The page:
The huge gulf in cost between saloon cars and accessible vehicles is being blamed by the trade for the lack of wheelchair taxis in Angus.
It comes after disabled people told how they are being left trapped in their homes after the number of wheelchair taxis in the region dropped to just seven.
There are no accessible vehicles in Monifieth and Sidlaw and only one serving Montrose and Brechin and a single car for all of Arbroath and Carnoustie.
There are five in Forfar and Kirriemuir.
A second-hand saloon car could cost as little as £1,000 to run as a taxi, while wheelchair accessible vehicles currently retail in the region of £20,000 to £30,000.
Both will attract the same income but the latter has an initial outlay which is too costly for many operators.
Angus Council has been warned any compulsory action to require all taxis to be wheelchair accessible could have significant cost implications to the trade and may need to be the subject of lengthy transitional arrangements, particularly in Angus, which has a significant number of drivers with one vehicle.
UK and Scottish ministers will be asked to unlock funds to reverse the situation when Arbroath East and Lunan Independent councillor Lois Speed brings a motion to full council in December.
Barry Ward of Coastal Cabs in Montrose has two saloon cars but said his long-term aim is to buy two more which are wheelchair accessible vehicles.
Mr Ward said he would welcome extra funding to purchase accessible vehicles but suggested one way to plug the gap would be for Angus Council to buy them and lease them back to taxi operators.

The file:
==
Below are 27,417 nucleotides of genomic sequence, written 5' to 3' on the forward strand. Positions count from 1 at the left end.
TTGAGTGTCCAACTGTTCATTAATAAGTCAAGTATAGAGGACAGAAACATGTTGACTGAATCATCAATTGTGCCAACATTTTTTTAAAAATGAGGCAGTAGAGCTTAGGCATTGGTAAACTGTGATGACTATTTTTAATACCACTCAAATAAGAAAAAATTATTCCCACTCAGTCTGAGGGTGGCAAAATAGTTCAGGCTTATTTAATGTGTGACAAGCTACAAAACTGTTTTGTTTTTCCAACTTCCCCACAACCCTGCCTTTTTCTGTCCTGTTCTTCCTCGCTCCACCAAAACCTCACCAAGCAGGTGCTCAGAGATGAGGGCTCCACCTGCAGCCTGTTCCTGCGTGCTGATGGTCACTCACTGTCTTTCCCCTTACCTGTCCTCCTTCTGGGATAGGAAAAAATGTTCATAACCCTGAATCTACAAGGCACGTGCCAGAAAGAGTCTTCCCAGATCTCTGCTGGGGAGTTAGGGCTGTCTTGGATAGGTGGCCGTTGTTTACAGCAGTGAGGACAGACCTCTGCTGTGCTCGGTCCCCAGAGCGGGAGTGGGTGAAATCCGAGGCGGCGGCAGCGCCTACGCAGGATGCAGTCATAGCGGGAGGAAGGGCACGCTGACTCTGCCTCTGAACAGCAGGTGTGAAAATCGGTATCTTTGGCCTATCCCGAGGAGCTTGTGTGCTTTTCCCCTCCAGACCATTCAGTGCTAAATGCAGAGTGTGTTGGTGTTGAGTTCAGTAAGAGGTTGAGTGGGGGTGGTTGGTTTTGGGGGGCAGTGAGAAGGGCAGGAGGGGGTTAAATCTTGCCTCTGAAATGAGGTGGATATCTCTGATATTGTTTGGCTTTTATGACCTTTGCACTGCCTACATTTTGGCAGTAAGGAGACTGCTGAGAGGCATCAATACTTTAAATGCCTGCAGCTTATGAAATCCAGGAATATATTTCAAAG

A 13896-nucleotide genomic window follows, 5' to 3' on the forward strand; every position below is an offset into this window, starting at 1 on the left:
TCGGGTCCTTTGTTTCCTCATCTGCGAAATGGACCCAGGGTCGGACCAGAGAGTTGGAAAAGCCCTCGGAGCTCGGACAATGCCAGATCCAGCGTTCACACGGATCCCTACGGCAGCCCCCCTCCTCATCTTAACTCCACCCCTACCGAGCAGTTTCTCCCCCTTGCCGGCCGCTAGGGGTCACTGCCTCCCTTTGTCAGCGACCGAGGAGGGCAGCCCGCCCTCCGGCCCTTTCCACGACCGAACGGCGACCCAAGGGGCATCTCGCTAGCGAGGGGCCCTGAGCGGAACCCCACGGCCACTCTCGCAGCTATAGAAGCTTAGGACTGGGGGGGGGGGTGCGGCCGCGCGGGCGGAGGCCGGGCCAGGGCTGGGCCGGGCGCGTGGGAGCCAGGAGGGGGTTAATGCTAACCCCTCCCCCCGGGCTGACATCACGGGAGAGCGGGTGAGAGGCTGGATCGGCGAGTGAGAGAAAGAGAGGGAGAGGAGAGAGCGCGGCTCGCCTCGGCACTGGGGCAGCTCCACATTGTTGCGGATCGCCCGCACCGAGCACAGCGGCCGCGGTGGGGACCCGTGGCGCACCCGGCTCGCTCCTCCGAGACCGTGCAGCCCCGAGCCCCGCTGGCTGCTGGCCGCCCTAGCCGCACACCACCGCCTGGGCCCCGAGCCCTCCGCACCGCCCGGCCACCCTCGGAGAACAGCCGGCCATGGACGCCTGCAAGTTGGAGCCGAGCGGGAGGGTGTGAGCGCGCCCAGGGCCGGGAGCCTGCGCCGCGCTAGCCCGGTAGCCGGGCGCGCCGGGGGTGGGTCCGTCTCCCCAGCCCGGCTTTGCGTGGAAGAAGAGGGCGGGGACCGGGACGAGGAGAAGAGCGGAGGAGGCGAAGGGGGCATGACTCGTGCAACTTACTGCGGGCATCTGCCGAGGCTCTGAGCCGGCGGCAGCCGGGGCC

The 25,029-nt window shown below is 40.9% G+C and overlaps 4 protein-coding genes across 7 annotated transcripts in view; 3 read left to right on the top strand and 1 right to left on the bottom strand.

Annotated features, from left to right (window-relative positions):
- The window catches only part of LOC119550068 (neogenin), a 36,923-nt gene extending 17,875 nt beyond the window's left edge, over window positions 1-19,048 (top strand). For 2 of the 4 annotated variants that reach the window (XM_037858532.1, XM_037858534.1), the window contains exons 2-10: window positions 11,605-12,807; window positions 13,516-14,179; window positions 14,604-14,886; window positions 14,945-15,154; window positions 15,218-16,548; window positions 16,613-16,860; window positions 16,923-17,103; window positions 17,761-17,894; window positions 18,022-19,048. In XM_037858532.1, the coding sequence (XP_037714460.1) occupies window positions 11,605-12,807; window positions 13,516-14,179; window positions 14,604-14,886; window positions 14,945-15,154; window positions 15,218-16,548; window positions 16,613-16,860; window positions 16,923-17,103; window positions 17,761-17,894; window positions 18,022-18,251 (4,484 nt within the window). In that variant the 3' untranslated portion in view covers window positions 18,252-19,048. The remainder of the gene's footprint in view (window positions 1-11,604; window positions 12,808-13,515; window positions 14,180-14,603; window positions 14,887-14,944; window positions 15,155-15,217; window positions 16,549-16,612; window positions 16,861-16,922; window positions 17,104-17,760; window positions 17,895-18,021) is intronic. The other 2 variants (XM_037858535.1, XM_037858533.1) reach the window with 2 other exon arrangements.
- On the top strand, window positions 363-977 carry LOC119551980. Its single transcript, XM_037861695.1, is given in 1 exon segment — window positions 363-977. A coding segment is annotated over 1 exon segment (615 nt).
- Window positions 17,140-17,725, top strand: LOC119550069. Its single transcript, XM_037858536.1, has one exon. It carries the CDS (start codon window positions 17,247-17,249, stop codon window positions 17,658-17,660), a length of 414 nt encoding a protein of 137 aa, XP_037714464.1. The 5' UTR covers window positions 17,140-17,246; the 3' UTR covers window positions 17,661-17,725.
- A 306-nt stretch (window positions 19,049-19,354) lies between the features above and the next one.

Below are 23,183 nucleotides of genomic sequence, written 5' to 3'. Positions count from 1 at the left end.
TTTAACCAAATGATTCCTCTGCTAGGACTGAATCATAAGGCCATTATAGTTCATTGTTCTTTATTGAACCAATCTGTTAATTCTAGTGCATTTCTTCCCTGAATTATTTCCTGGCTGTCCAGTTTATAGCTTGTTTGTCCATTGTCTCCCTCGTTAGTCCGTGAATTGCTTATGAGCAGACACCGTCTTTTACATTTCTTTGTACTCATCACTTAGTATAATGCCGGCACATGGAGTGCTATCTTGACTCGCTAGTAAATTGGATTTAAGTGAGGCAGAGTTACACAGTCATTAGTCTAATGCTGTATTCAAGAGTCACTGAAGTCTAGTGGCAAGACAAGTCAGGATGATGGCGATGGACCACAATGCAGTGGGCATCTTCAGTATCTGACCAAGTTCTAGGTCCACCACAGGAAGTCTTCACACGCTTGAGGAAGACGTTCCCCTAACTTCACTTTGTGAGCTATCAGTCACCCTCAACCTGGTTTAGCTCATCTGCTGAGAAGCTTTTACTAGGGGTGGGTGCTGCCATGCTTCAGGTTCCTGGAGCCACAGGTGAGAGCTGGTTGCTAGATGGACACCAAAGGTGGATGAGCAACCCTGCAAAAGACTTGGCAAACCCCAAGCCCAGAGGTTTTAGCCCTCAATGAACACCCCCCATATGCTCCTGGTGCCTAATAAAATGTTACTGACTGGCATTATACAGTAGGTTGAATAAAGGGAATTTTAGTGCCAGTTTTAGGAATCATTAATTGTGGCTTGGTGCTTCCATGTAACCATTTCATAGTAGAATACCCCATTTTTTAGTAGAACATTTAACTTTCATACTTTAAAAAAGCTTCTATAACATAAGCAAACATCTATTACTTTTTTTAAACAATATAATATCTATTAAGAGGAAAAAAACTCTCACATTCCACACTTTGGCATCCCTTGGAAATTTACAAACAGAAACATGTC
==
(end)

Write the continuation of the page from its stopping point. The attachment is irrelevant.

He said he had looked at purchasing a wheelchair accessible vehicle before starting the firm.
He said he was put off by the difference in cost and whether the demand would outweigh the supply.
Mr Ward said: “We have been receiving calls from disabled customers in the past year and we now want to address the shortage.
“Ideally I would like to add two wheelchair accessible taxis to the fleet and we would welcome additional funding to help with the cost.
“One way of addressing the shortage in Angus could be for the council to buy them and lease them to the operators with monthly payments and perhaps the option to eventually own the car.”
Neighbouring Dundee operates a mixed fleet of saloon cars and wheelchair accessible vehicles.
There is no significant unmet demand for taxis but those obtaining licences after April 2005 are restricted to using European Whole Volume Type Approval vehicles.
They tend to cost in the region of £20,000 to £30,000 and the most common example of this type is the “purpose built London taxi.”
In Aberdeen a controversial proposal to make all taxis wheelchair accessible was ditched by council chiefs until at least 2022.
A legal ruling dating back to 1994 had previously committed the local authority to implementing the policy by 2017.